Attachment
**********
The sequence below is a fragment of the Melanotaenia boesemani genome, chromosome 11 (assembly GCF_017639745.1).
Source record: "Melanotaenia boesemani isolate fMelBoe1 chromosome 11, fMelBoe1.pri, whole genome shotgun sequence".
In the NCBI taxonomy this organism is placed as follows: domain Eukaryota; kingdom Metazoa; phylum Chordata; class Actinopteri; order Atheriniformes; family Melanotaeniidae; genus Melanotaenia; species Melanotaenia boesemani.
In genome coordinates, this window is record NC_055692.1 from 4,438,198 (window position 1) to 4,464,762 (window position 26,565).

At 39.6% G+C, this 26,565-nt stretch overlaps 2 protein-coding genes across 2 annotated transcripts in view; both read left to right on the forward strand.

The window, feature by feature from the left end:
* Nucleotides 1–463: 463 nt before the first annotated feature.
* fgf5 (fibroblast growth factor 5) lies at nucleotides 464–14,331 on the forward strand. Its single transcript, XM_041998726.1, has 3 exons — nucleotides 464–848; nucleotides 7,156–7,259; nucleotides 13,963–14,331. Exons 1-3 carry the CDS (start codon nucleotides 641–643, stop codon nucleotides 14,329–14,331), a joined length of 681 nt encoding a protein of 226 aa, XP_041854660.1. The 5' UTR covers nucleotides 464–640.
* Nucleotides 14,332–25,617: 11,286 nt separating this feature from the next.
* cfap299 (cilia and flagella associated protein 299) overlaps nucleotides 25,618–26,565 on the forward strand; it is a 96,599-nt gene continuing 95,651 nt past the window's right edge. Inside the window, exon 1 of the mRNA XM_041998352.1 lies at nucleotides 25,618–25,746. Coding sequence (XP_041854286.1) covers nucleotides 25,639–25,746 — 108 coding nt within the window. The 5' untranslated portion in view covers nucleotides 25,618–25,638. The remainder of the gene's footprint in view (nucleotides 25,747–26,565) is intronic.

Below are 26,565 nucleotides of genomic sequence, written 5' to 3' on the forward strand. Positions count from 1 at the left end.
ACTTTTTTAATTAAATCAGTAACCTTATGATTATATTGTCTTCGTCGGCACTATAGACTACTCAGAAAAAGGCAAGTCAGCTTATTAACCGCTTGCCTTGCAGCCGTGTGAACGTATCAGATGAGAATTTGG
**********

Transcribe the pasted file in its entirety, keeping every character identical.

The sequence below is a fragment of the Melanotaenia boesemani genome, chromosome 11 (assembly GCF_017639745.1).
Source record: "Melanotaenia boesemani isolate fMelBoe1 chromosome 11, fMelBoe1.pri, whole genome shotgun sequence".
In the NCBI taxonomy this organism is placed as follows: domain Eukaryota; kingdom Metazoa; phylum Chordata; class Actinopteri; order Atheriniformes; family Melanotaeniidae; genus Melanotaenia; species Melanotaenia boesemani.
In genome coordinates, this window is record NC_055692.1 from 4,438,198 (window position 1) to 4,464,762 (window position 26,565).

At 39.6% G+C, this 26,565-nt stretch overlaps 2 protein-coding genes across 2 annotated transcripts in view; both read left to right on the forward strand.

The window, feature by feature from the left end:
* Nucleotides 1–463: 463 nt before the first annotated feature.
* fgf5 (fibroblast growth factor 5) lies at nucleotides 464–14,331 on the forward strand. Its single transcript, XM_041998726.1, has 3 exons — nucleotides 464–848; nucleotides 7,156–7,259; nucleotides 13,963–14,331. Exons 1-3 carry the CDS (start codon nucleotides 641–643, stop codon nucleotides 14,329–14,331), a joined length of 681 nt encoding a protein of 226 aa, XP_041854660.1. The 5' UTR covers nucleotides 464–640.
* Nucleotides 14,332–25,617: 11,286 nt separating this feature from the next.
* cfap299 (cilia and flagella associated protein 299) overlaps nucleotides 25,618–26,565 on the forward strand; it is a 96,599-nt gene continuing 95,651 nt past the window's right edge. Inside the window, exon 1 of the mRNA XM_041998352.1 lies at nucleotides 25,618–25,746. Coding sequence (XP_041854286.1) covers nucleotides 25,639–25,746 — 108 coding nt within the window. The 5' untranslated portion in view covers nucleotides 25,618–25,638. The remainder of the gene's footprint in view (nucleotides 25,747–26,565) is intronic.

Below are 26,565 nucleotides of genomic sequence, written 5' to 3' on the forward strand. Positions count from 1 at the left end.
ACTTTTTTAATTAAATCAGTAACCTTATGATTATATTGTCTTCGTCGGCACTATAGACTACTCAGAAAAAGGCAAGTCAGCTTATTAACCGCTTGCCTTGCAGCCGTGTGAACGTATCAGATGAGAATTTGG